7. Baseball and politics don't mix. SB 1070 was the biggest story in AZ this year, and it turned into a PR problem for the Diamondbacks, after it came out that owner Ken Kendrick had helped fund Republicans who supported the bill. Though a campaign to have the 2011 All-Star Game moved did nothing, and the protests at our games around the country were mostly small in number, the whole issue proved embarrassing, even if the only damage was the cancellation of a Hall & Oates concert. I can imagine Kendrick being almost grateful for the BP oil spill, which helped push SB 1070 off the front-pages.

  8. The Eric Byrnes Show gets canceled. And, by "show," I mean "time in Arizona." It was initially thought he might get to compete for a spot in spring training, but management opted to pull the plug on Byrnes, shortly after the start of the year. Byrnes signed a contract with Seattle, but his time there was spectacularly awful. Eric ended the year playing beer-league softball in Menlo Park, CA - while still cashing near-million dollar, bi-weekly checks from the Diamondbacks. From beloved fan favorite to sporting pariah, it was an epic fall from grace, of near-Shakespearean proportions.

  9. K's not so special any more. The 2010 Diamondbacks struck out more than any team in the entire 140-season history of major-league baseball. Does it matter? Well, the jury is still out on that topic. But new management have made it clear that they consider it a problem, trading team-leader in whiffs, Mark Reynolds, and letting #2, LaRoche, leave as a free-agent. The team total for 2011 should drop as a result. But that's also 57 home-runs and 185 RBI which have left, and I'm not optimistic that Melvin Mora and Juan Miranda, their replacements, will be able to match those numbers.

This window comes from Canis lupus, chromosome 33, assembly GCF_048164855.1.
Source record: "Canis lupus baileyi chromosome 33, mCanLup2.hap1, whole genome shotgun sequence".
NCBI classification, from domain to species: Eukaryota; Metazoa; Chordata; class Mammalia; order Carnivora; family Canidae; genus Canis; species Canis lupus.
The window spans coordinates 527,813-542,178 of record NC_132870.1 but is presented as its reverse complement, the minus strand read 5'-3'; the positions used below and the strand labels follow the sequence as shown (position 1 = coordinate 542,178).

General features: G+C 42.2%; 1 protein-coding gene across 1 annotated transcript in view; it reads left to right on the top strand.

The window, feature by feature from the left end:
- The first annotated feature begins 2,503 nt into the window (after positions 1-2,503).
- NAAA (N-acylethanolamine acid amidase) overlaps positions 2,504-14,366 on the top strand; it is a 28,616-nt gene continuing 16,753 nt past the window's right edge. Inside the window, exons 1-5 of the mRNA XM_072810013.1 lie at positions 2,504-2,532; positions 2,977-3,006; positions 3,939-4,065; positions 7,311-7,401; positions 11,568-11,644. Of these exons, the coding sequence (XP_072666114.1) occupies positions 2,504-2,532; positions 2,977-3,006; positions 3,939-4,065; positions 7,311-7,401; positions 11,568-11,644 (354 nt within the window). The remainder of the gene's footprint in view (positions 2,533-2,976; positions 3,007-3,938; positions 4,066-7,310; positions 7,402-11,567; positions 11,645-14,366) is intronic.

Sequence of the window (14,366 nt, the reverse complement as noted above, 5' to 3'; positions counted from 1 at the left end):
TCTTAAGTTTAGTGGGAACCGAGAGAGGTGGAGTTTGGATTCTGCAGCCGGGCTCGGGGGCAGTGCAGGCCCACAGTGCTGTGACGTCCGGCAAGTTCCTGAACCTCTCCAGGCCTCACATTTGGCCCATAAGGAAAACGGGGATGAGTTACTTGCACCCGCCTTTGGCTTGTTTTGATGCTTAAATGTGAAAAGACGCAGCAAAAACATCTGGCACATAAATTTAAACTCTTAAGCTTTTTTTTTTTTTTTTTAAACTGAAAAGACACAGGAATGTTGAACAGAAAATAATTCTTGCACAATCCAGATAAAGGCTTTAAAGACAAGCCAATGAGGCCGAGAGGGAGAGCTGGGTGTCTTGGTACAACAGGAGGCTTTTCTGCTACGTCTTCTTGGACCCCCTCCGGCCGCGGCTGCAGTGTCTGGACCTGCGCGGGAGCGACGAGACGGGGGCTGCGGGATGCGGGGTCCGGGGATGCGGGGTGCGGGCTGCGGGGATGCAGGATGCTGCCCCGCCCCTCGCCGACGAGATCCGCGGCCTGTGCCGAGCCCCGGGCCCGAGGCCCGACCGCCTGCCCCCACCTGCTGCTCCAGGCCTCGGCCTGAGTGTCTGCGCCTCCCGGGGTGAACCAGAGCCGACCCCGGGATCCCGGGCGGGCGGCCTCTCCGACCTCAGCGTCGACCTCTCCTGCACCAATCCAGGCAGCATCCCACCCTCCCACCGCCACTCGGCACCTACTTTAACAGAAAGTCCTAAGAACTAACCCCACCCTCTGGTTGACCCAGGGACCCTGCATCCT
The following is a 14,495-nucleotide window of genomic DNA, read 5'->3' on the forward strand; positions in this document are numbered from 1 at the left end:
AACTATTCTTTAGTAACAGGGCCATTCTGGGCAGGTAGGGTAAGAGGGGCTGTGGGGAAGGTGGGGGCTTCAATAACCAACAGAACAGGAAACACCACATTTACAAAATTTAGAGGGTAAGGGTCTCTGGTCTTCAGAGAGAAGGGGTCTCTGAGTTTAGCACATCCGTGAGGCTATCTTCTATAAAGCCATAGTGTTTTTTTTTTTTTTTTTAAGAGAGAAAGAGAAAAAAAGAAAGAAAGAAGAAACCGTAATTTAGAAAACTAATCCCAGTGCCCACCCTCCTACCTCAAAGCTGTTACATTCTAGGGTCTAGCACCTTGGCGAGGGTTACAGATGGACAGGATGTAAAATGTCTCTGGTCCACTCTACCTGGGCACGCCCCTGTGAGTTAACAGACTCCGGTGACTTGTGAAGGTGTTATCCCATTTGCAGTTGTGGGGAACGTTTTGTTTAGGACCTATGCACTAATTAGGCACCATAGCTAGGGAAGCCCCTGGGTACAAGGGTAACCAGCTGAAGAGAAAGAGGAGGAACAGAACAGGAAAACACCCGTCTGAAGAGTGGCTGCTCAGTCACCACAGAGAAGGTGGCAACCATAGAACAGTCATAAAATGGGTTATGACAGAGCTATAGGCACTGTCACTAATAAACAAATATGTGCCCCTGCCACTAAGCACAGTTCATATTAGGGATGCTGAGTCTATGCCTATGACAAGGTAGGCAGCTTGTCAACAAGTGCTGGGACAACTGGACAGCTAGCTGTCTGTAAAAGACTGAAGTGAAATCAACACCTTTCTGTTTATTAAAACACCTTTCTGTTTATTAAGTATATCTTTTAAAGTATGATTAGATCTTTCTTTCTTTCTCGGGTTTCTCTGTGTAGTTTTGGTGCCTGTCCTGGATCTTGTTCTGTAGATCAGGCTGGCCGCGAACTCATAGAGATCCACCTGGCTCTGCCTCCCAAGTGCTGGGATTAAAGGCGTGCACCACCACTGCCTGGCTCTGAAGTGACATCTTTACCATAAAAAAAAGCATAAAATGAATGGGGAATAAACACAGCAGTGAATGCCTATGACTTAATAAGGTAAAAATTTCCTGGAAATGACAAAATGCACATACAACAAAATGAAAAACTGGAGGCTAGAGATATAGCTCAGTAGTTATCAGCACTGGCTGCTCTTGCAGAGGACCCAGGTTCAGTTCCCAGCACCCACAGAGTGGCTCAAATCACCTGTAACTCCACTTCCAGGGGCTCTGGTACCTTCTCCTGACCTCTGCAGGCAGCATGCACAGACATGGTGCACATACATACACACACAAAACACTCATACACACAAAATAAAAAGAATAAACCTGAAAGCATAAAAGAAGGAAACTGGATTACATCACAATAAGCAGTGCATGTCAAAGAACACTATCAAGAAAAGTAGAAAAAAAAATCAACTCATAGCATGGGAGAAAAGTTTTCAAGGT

10. Bear-ly believable: the Cubs try to club the Cactus League. The Chicago Cubs demanded a new stadium from Mesa - replacing the one built all the way back in 1997 or they'd head to Florida. Their initial plan involved surcharging all Cactus League tickets to pay for it, but that went over with the other teams, about as well as you'd expect. The resulting revolt forced a humiliating climbdown, and though the Cubs will be getting their new stadium, the money for that will come from an "enterprise fund, which is generated by Mesa's business activities." Yeah...

But enough of 2010. What I'd like to hear are your predictions for 2011. That way, we can come back to visit these next December, and laugh mercilessly at the ludicrously inaccurate expectations we had. Or, somewhat less likely, be amazed as the Nostradamus-like accuracy of our prophecies. Having gazed into my Sedona Red crystal-ball, this is what I'm seeing for next year:

  • The World Champion Giants top the Cactus League for attendance, but are pushed hard by the Diamondbacks in their new spring training complex.
  • Justin Upton makes the All-Star team for the game held at Chase, after a blistering first-half where he hits almost .300 and has twenty home-runs. 
  • Kelly Johnson is dealt at the trade deadline, and Stephen Drew at the winter meetings.
  • Arizona benefits from a much more solid bullpen, and finishes the season with 78 wins, good enough for fourth in the NL West; J.J. Putz saves 30 games. Jarrod Parker impresses in a second-half call-up, after an injury sends one of our Opening Day starters to the DL.
  • The Phillies' pitching outduels the Giants' arms in the National League Championship Series, and then completes things by beating the Red Sox in the World Series.
  • And a volcanic explosion that'll make the Eyjafjallajökull one look like a pop-gun. But that probably won't be in Arizona...